developing concentration and attentional skills with legoConcentration, focusing, or paying attention, are like 2 sides of a coin. One side is information we want and the other side is information that we have to ignore. For children to pay attention effectively they not only have to target what they want and ignore distractions, they have to figure out which is which. For example, if they are building a tower the clues that the blocks are tilting is important, but the color of the blocks is irrelevant. But it’s not always easy to know what is important. Kids have to learn this by doing, by connecting actions to consequences, by making errors of ignoring the wrong clues. For some children this is much easier to do than for others but playing with Lego and Duplo gives them lots of opportunities to explore, discover, and practice.

In a photo sent by a parent in the 1,2,3 Kindergarten community, the concentration and focusing of this young builder can easily be seen. He is holding his body still as his eyes carefully look over the choice of bricks. Often, kids–and adults–will hold their tongues out when they are deeply concentrating on a particular action. This is a trick to help the brain focus. He is ignoring if his shirt has a scratchy tag, the temperature in the room, and possibly the voice of a parent.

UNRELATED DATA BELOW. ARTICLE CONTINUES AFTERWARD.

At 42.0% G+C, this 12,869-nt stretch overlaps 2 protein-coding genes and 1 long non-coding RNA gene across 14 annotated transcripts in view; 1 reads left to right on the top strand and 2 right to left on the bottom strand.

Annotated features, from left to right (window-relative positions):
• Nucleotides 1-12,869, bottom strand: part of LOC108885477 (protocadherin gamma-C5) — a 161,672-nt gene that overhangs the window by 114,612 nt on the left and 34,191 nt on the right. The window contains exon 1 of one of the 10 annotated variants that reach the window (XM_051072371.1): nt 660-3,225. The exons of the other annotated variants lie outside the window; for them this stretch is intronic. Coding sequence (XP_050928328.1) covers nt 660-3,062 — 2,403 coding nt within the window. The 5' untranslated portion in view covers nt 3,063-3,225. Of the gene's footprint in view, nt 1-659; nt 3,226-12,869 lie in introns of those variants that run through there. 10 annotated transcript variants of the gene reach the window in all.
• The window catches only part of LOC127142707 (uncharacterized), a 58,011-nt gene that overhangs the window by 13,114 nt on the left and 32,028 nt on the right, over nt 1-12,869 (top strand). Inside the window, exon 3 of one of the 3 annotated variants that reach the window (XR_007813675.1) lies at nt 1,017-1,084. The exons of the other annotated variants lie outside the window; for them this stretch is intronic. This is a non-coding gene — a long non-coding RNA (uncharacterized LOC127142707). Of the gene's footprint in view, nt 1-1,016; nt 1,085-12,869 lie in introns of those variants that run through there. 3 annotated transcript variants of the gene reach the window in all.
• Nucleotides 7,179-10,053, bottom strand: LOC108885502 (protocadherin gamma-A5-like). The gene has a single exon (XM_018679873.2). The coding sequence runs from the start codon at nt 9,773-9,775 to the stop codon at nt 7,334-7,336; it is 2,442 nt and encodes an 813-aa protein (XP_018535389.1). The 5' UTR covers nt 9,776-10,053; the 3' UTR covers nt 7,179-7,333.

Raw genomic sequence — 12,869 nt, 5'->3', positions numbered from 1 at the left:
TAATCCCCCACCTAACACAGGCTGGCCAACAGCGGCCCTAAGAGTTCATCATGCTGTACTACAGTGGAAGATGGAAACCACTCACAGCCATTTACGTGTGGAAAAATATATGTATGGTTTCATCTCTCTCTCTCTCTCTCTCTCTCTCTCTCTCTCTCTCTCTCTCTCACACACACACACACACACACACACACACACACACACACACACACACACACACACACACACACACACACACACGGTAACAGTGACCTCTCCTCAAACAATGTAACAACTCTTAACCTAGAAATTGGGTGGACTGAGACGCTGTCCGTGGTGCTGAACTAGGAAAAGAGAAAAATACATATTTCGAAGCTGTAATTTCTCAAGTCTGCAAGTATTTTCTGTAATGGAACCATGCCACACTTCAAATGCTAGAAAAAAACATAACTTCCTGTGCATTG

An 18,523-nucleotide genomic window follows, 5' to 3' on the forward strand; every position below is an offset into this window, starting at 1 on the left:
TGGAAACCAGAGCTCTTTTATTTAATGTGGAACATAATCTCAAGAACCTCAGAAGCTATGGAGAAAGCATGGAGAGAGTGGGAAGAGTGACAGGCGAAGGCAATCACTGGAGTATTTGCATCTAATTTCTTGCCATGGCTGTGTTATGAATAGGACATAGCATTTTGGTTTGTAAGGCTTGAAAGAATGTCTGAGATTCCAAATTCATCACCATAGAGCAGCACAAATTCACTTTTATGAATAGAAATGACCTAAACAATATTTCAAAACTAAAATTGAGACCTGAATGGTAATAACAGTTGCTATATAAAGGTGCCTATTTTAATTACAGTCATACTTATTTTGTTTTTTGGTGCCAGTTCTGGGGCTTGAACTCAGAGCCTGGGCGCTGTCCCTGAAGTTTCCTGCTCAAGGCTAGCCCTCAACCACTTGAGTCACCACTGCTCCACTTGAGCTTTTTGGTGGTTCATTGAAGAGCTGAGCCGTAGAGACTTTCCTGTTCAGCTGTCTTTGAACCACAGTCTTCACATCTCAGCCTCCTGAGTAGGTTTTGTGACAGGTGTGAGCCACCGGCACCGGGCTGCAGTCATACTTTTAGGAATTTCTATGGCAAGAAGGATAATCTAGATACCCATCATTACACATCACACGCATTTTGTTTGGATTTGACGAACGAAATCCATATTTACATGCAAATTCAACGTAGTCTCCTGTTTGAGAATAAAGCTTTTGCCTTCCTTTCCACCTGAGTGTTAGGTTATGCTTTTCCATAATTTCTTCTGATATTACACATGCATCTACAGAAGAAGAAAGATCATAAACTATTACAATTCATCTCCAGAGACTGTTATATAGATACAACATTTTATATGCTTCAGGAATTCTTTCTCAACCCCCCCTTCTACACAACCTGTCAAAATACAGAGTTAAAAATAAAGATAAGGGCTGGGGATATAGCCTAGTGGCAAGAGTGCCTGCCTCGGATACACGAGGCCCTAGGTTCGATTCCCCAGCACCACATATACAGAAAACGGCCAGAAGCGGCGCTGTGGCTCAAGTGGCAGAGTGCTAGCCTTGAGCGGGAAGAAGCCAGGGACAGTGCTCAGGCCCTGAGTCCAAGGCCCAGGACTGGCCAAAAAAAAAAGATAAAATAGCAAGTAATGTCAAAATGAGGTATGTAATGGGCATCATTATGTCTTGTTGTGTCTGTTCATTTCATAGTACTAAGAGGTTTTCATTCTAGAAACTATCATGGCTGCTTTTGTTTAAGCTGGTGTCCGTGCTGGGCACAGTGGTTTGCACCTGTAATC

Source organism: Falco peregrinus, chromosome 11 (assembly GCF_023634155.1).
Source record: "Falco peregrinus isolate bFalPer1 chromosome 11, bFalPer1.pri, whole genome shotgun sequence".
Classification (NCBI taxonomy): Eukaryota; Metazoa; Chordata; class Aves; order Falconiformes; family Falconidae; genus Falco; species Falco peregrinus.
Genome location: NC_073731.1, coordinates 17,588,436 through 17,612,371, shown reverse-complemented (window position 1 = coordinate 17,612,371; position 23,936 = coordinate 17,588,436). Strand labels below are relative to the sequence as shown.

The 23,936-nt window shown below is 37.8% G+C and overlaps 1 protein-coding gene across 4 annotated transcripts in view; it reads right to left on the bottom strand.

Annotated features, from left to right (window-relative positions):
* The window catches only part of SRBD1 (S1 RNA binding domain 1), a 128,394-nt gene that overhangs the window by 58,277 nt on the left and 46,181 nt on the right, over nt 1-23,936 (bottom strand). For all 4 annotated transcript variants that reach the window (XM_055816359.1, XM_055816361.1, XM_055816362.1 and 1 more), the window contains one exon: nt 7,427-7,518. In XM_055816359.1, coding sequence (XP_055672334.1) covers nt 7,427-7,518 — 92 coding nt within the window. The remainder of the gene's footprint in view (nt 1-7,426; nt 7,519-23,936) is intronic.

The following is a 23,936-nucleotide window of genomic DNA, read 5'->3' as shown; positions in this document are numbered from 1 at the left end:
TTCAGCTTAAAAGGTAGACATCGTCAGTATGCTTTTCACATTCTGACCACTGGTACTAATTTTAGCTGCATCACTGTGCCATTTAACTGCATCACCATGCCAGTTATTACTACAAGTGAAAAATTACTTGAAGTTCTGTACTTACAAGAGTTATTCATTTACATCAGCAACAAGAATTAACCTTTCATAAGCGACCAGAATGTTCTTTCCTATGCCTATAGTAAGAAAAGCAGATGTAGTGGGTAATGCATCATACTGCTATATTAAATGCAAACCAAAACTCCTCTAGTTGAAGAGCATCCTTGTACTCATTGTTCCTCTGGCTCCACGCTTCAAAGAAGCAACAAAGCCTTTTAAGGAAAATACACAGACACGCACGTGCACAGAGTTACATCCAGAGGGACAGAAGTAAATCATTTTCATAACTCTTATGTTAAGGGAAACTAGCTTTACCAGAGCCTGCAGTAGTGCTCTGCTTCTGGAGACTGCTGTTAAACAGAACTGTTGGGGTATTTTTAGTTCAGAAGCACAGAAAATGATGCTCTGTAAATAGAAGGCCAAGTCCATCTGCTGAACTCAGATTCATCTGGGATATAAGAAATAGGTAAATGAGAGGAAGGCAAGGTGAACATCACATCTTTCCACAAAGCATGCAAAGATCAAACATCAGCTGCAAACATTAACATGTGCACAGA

This ability to pay attention is something kids can develop and helps with learning. Playing makes this brain exercise way more fun! How long does your child concentrate when playing with Lego or Duplo?

Gardening with Young Children: Rainy Day Fun

Some days in the spring are just too wet for being out in the garden so here is an activity for fun, learning, and kindergarten readiness. Using flyers or magazines, let kids cut out pictures of what they would like to grow in their gardens. They can glue the pictures to big pieces of paper and grow a garden on a page.

photo by Vanessa Kelly McRostie
photo by Vanessa Kelly McRostie

When any of us either work or play we have to know what information is important and what we can leave out. Paying attention is like 2 sides of a coin. One side is information we want and the other side is information that we have to ignore. For children to pay attention effectively they not only have to concentrate but they also have to ignore. As kids look through magazines and flyers, they will see more pictures than they want. They will have to pick out the things that can grow in the garden and not bother with the rest. For some children this is much easier to do than for others but a fun activity like this gives them a chance to practice and will help all children.

This activity will appeal to children in varying degrees from only a few moments and one or two pictures all the way to keeping them busy for most of the morning or afternoon. Explaining what they have put on the page also provides an opportunity for children to use lots of language. Hands and fingers get some exercise cutting and gluing. In addition to attention skills, kids also get the chance to make decisions and to think about what they would like in a garden.

Paying attention is very much like growing a garden; some things are great to pick, some need to be weeded out and some come up as surprises. What kind of paper garden will your child grow?